Isn’t it ironic that we spend decades learning the truths of this passing world and yet are willing to devote no more than a few hours, weeks, months, or even years to educating ourselves as to the nature of eternal truth. Wisdom does not reveal itself to the unworthy.  She prods and tests and challenges those who seek her gifts.  Faith is not for the faint of heart or will.  Faith is an exercise in 1% inspiration and 99% perspiration.  To wander along a winding path with no idea where that path is leading you, getting tangled up in briars and thickets, losing your way not once or twice, but dozens, maybe even hundreds of times, then painstakingly making your way back again, often all in the face of being a source of confusion, if not polite amusement to those around you, is not a journey to be undertaken lightly.

So we delay our hearts’ urging.  We suppress our awakening spirit.  We tell ourselves it will pass, that we’ll go back to being our old selves, happy with who we were and with how we spent the time we’ve been given.  The more we try to suppress our burgeoning spirit the more frustrated we become.  Until eventually we stop fighting the longing of our hearts and our spirits and we begin.

It’s not unusual as is often the case with new beginnings, we find immediate success in our new endeavors and are thrilled with our choices and the new selves we see emerging from the old.  But inevitably the pace of our progress slows.  Rather than making great strides in a single day or week or year, our advancement stalls as the climb becomes steeper. Instead of looking over our shoulder and being pleased with how far we’ve come over a period of time, we’re frustrated to find ourselves still so close to where we were before.  Often times we realize that in order to overcome the challenge ahead of us, we have to backtrack and go around obstacles we’ve already conquered once before.  We become discouraged.  We’re tempted to give up.  We might even try giving up. We tell ourselves we’re through with all of that.  That our new selves were an experiment in some kind of temporary insanity, but we’re better now, we’re back.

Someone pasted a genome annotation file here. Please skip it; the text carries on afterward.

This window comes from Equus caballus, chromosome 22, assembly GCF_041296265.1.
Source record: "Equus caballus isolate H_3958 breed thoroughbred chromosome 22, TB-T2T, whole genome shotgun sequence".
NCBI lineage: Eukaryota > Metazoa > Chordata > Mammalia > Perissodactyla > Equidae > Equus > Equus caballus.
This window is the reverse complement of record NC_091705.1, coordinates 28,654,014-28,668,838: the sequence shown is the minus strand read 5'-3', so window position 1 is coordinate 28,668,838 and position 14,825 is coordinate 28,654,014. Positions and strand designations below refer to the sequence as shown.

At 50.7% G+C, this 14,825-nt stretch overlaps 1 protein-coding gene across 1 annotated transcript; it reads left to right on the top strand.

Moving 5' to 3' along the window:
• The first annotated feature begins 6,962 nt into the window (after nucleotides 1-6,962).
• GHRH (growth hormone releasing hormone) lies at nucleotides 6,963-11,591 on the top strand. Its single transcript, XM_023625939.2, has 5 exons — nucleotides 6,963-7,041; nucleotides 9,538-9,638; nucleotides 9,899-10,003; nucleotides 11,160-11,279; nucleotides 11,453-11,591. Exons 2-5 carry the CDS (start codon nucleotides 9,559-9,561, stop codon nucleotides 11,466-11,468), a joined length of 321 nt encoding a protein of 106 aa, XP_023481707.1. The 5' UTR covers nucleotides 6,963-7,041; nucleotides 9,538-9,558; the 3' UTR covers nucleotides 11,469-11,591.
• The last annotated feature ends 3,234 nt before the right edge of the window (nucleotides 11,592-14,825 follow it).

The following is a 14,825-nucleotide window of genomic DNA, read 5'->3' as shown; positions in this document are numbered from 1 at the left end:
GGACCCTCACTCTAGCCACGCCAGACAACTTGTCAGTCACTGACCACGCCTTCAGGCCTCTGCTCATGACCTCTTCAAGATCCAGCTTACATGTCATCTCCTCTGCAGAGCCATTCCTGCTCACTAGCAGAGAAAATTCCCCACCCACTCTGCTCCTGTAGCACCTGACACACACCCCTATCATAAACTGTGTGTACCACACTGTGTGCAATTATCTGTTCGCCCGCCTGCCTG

For a while we’re comfortable being back, we like the rebound to our old selves and we throw ourselves with great enthusiasm into our former habits.  We are welcomed lovingly by old friends who had secretly wondered what was going on with us.  But such familiarity does not come without price.  Eventually we find ourselves alone and then we’re forced to confront the truth.  We’re really not as happy with our old selves as we thought.  We become aware of a new sadness inside and recognize it as the voice of our spirit we so long suppressed crying out at being once again relegated to the dark, silent cage where it spent most of our earlier years.

The longer we try to pretend we really are who we once were, the more we become separated from the truth until finally something gives.   We are confronted with a most unwelcome truth:  We’re stuck. We can’t go back to who we were but we’re afraid to move forward.  We don’t know how.  It’s too hard.  We don’t know what we’re doing.  We have no idea who we’re supposed to be and there’s no one around to follow, to show us the way.  The spiritual journey is by its very nature a very personal and intimate one.  You can’t find anyone to show you your way because you’re going to different destinations.  Hence the fear.  Hence the uncertainty.  Hence the enormity of just how much you don’t know,  how much you don’t understand.

If you are familiar with this feeling than you are already much further along than perhaps you realize.  As hard as it is to celebrate your confusion, be grateful for it, because it is a sign that you have begun your journey along the eternal way.  For you at least the question Is this all there is? has already been asked and you have begun your journey to discovering its answer.

Namaste.  I wish you good fortune along your way…

A Saving Grace…


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There’s a lot of talk in religious circles about salvation, or being saved, presumably from an eternity spent surrounded by the fires of hell.  Each religion has its own recommended path to avoid such an unpleasant fate.  Considering the stakes involved, (after all eternity is a really long time), it’s hardly surprising the topic warrants so much attention.

So is salvation merely the result of stumbling upon the ‘right’ religion? Does a merciful God consign the rest of His children to eternal damnation simply because they were raised in a household that did not practice the right religion, or any religion at all for that matter?  Are we not all His children regardless of our race, sex, country of origin, or the way we choose to worship Him?  Is God’s love so limited that He does not make allowances for our varying life circumstances? Is it not more likely that it is our understanding of God that is limited rather than the other way around?